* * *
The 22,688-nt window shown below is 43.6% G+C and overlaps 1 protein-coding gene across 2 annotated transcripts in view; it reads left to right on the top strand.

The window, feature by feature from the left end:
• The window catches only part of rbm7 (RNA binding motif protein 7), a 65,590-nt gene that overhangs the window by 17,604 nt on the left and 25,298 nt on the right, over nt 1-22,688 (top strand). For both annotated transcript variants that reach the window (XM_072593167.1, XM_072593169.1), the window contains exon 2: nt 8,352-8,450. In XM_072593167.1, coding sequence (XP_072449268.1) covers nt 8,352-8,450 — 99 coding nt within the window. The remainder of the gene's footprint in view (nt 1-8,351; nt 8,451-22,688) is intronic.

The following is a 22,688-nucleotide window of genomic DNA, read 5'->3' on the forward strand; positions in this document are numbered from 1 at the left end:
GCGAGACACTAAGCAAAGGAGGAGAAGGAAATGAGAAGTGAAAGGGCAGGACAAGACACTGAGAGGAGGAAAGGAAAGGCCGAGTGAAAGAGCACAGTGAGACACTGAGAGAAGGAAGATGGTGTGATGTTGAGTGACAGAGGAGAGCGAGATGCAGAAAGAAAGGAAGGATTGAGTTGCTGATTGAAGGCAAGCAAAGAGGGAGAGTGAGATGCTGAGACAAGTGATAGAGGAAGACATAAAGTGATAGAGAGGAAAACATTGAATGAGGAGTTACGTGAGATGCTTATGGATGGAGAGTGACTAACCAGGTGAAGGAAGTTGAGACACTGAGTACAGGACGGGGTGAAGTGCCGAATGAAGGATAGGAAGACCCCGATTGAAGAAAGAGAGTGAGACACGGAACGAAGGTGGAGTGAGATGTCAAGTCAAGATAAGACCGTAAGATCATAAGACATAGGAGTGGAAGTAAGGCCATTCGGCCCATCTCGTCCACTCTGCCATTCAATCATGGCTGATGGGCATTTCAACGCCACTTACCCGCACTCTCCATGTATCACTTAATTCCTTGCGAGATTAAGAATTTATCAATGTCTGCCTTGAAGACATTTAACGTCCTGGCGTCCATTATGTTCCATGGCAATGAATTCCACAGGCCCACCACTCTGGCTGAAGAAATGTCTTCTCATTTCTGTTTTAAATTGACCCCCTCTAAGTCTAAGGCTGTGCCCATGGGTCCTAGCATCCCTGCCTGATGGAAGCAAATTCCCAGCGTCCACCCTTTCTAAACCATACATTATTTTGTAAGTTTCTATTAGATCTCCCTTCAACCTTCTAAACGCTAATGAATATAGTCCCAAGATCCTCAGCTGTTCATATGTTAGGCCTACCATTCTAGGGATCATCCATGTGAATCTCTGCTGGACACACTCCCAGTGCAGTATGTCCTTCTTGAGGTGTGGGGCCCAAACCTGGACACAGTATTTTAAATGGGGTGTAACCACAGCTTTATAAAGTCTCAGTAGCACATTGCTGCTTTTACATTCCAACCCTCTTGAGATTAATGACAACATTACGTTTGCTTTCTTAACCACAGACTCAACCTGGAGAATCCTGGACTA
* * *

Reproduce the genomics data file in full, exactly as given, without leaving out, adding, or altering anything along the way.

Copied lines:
The 22,688-nt window shown below is 43.6% G+C and overlaps 1 protein-coding gene across 2 annotated transcripts in view; it reads left to right on the top strand.

The window, feature by feature from the left end:
• The window catches only part of rbm7 (RNA binding motif protein 7), a 65,590-nt gene that overhangs the window by 17,604 nt on the left and 25,298 nt on the right, over nt 1-22,688 (top strand). For both annotated transcript variants that reach the window (XM_072593167.1, XM_072593169.1), the window contains exon 2: nt 8,352-8,450. In XM_072593167.1, coding sequence (XP_072449268.1) covers nt 8,352-8,450 — 99 coding nt within the window. The remainder of the gene's footprint in view (nt 1-8,351; nt 8,451-22,688) is intronic.

The following is a 22,688-nucleotide window of genomic DNA, read 5'->3' on the forward strand; positions in this document are numbered from 1 at the left end:
GCGAGACACTAAGCAAAGGAGGAGAAGGAAATGAGAAGTGAAAGGGCAGGACAAGACACTGAGAGGAGGAAAGGAAAGGCCGAGTGAAAGAGCACAGTGAGACACTGAGAGAAGGAAGATGGTGTGATGTTGAGTGACAGAGGAGAGCGAGATGCAGAAAGAAAGGAAGGATTGAGTTGCTGATTGAAGGCAAGCAAAGAGGGAGAGTGAGATGCTGAGACAAGTGATAGAGGAAGACATAAAGTGATAGAGAGGAAAACATTGAATGAGGAGTTACGTGAGATGCTTATGGATGGAGAGTGACTAACCAGGTGAAGGAAGTTGAGACACTGAGTACAGGACGGGGTGAAGTGCCGAATGAAGGATAGGAAGACCCCGATTGAAGAAAGAGAGTGAGACACGGAACGAAGGTGGAGTGAGATGTCAAGTCAAGATAAGACCGTAAGATCATAAGACATAGGAGTGGAAGTAAGGCCATTCGGCCCATCTCGTCCACTCTGCCATTCAATCATGGCTGATGGGCATTTCAACGCCACTTACCCGCACTCTCCATGTATCACTTAATTCCTTGCGAGATTAAGAATTTATCAATGTCTGCCTTGAAGACATTTAACGTCCTGGCGTCCATTATGTTCCATGGCAATGAATTCCACAGGCCCACCACTCTGGCTGAAGAAATGTCTTCTCATTTCTGTTTTAAATTGACCCCCTCTAAGTCTAAGGCTGTGCCCATGGGTCCTAGCATCCCTGCCTGATGGAAGCAAATTCCCAGCGTCCACCCTTTCTAAACCATACATTATTTTGTAAGTTTCTATTAGATCTCCCTTCAACCTTCTAAACGCTAATGAATATAGTCCCAAGATCCTCAGCTGTTCATATGTTAGGCCTACCATTCTAGGGATCATCCATGTGAATCTCTGCTGGACACACTCCCAGTGCAGTATGTCCTTCTTGAGGTGTGGGGCCCAAACCTGGACACAGTATTTTAAATGGGGTGTAACCACAGCTTTATAAAGTCTCAGTAGCACATTGCTGCTTTTACATTCCAACCCTCTTGAGATTAATGACAACATTACGTTTGCTTTCTTAACCACAGACTCAACCTGGAGAATCCTGGACTA